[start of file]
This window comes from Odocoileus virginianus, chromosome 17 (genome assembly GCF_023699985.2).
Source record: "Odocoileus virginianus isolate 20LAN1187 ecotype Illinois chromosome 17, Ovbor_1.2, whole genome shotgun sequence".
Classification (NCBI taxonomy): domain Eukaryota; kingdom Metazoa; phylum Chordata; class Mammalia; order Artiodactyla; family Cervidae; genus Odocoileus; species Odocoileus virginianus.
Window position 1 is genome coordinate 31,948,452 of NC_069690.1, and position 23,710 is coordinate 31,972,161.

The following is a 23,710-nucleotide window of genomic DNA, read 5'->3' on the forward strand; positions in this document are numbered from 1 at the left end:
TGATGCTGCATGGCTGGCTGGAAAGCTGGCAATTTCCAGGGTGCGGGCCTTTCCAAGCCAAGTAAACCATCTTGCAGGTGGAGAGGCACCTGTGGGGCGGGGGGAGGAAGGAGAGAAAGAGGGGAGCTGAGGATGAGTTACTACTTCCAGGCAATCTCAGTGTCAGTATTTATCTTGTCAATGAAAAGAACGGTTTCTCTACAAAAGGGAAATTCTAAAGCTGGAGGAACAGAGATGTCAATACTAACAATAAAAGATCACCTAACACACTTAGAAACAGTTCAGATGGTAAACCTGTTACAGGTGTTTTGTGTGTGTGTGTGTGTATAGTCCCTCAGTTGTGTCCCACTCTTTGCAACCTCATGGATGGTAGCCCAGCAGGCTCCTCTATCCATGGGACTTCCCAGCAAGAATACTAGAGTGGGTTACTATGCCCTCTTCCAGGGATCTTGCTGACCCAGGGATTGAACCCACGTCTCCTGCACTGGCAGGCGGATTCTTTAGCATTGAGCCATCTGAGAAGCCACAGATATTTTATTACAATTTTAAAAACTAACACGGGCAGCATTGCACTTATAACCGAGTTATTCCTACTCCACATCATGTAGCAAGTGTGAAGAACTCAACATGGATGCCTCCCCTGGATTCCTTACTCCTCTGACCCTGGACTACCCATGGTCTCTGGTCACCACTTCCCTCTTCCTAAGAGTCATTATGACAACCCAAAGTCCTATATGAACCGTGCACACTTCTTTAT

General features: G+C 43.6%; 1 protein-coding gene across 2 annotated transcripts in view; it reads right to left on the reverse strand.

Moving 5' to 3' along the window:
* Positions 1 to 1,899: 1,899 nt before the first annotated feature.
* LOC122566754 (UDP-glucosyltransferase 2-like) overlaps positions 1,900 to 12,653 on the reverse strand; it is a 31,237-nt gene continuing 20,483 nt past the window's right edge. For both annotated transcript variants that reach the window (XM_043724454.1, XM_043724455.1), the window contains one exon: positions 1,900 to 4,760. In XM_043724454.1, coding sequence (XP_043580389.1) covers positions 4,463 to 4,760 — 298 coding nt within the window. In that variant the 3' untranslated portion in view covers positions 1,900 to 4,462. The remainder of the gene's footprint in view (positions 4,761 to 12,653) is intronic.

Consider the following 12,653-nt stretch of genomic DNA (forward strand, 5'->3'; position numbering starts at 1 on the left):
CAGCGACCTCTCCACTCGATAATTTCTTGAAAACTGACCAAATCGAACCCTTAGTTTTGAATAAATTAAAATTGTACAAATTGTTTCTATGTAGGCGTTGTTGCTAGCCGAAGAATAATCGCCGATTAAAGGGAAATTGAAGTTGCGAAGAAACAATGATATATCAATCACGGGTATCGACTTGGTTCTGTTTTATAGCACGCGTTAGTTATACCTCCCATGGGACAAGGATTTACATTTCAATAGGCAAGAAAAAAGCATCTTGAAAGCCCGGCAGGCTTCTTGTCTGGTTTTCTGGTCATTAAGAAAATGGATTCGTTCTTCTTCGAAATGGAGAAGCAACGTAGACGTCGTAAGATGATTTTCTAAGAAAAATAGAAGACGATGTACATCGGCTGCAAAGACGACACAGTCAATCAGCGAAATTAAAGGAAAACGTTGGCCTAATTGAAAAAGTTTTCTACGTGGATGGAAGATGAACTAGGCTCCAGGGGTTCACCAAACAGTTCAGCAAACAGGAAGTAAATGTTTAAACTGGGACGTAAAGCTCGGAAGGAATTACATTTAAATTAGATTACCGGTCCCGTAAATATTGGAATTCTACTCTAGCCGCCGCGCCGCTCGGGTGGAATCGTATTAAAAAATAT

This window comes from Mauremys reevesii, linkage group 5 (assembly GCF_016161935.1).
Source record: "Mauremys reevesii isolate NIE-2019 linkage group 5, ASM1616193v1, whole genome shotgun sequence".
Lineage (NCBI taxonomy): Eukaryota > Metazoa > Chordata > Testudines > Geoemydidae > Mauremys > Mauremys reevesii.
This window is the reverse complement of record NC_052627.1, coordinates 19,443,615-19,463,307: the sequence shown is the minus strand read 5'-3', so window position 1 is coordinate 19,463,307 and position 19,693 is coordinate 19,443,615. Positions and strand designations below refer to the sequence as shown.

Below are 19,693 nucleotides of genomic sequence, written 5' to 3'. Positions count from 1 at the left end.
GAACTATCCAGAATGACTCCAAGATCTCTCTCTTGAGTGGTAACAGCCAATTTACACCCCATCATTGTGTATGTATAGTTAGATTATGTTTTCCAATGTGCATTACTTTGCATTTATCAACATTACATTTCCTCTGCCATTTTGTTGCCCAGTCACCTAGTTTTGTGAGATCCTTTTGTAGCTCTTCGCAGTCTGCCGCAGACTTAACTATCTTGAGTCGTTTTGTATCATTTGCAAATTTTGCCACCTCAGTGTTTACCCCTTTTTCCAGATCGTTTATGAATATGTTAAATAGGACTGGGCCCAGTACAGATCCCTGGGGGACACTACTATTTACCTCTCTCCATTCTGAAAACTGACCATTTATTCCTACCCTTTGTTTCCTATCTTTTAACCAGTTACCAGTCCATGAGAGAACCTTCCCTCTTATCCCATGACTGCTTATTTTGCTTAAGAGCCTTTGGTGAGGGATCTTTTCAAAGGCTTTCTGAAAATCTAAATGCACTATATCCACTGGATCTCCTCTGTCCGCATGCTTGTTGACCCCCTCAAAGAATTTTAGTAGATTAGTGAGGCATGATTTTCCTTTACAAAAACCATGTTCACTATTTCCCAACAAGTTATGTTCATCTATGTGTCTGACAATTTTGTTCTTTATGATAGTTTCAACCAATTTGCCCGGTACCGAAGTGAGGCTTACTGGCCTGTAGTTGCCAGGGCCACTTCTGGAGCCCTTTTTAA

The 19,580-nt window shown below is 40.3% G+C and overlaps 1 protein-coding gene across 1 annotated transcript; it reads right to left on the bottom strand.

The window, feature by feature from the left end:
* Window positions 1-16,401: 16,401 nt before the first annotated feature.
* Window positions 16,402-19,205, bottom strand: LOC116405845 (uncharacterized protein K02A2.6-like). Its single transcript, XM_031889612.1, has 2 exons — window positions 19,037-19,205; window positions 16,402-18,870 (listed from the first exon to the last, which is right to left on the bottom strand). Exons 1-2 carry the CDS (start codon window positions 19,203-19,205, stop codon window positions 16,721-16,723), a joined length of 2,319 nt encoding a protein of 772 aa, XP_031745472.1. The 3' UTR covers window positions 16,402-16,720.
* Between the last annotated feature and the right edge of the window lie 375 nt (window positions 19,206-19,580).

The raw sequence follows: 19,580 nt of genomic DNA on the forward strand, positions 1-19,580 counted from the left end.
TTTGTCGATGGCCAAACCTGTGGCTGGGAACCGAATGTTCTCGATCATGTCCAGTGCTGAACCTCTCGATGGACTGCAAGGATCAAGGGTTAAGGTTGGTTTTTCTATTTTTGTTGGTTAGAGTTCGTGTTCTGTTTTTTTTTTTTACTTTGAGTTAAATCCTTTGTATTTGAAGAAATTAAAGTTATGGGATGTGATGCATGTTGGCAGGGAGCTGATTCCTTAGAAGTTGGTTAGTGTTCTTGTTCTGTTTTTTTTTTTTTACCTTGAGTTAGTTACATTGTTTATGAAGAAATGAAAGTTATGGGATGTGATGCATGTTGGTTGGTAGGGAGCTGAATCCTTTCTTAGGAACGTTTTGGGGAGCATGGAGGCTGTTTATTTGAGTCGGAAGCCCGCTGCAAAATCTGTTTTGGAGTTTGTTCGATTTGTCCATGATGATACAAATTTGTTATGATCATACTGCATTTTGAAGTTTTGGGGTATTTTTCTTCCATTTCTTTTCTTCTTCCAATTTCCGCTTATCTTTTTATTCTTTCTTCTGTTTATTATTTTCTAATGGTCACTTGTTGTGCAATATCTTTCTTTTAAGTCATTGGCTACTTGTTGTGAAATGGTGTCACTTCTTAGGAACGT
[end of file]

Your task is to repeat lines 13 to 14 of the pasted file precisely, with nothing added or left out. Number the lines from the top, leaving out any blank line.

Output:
This window comes from Mauremys reevesii, linkage group 5 (assembly GCF_016161935.1).
Source record: "Mauremys reevesii isolate NIE-2019 linkage group 5, ASM1616193v1, whole genome shotgun sequence".